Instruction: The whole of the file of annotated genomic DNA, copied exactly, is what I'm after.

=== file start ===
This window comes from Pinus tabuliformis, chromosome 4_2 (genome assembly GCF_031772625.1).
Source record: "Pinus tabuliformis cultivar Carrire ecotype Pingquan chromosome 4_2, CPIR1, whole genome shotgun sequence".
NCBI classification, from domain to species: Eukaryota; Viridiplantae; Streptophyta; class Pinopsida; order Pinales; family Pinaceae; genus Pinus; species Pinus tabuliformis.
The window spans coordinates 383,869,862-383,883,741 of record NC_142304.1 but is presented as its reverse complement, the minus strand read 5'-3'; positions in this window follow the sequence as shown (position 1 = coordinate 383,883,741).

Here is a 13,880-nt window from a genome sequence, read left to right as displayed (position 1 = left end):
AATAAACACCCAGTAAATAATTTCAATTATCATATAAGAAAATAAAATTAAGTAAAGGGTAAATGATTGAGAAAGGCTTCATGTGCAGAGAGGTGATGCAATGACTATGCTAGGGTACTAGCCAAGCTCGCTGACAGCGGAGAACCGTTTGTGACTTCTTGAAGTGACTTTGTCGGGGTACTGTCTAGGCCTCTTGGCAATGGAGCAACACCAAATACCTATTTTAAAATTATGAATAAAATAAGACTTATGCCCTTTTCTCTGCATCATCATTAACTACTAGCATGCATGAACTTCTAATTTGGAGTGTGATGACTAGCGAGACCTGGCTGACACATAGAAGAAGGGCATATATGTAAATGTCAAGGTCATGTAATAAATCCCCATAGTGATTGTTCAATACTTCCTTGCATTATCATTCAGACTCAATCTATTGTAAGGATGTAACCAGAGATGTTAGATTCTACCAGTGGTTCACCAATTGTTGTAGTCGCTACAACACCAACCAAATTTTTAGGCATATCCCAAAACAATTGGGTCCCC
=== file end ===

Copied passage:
This window comes from Pinus tabuliformis, chromosome 4_2 (genome assembly GCF_031772625.1).
Source record: "Pinus tabuliformis cultivar Carrire ecotype Pingquan chromosome 4_2, CPIR1, whole genome shotgun sequence".
NCBI classification, from domain to species: Eukaryota; Viridiplantae; Streptophyta; class Pinopsida; order Pinales; family Pinaceae; genus Pinus; species Pinus tabuliformis.
The window spans coordinates 383,869,862-383,883,741 of record NC_142304.1 but is presented as its reverse complement, the minus strand read 5'-3'; positions in this window follow the sequence as shown (position 1 = coordinate 383,883,741).

Here is a 13,880-nt window from a genome sequence, read left to right as displayed (position 1 = left end):
AATAAACACCCAGTAAATAATTTCAATTATCATATAAGAAAATAAAATTAAGTAAAGGGTAAATGATTGAGAAAGGCTTCATGTGCAGAGAGGTGATGCAATGACTATGCTAGGGTACTAGCCAAGCTCGCTGACAGCGGAGAACCGTTTGTGACTTCTTGAAGTGACTTTGTCGGGGTACTGTCTAGGCCTCTTGGCAATGGAGCAACACCAAATACCTATTTTAAAATTATGAATAAAATAAGACTTATGCCCTTTTCTCTGCATCATCATTAACTACTAGCATGCATGAACTTCTAATTTGGAGTGTGATGACTAGCGAGACCTGGCTGACACATAGAAGAAGGGCATATATGTAAATGTCAAGGTCATGTAATAAATCCCCATAGTGATTGTTCAATACTTCCTTGCATTATCATTCAGACTCAATCTATTGTAAGGATGTAACCAGAGATGTTAGATTCTACCAGTGGTTCACCAATTGTTGTAGTCGCTACAACACCAACCAAATTTTTAGGCATATCCCAAAACAATTGGGTCCCC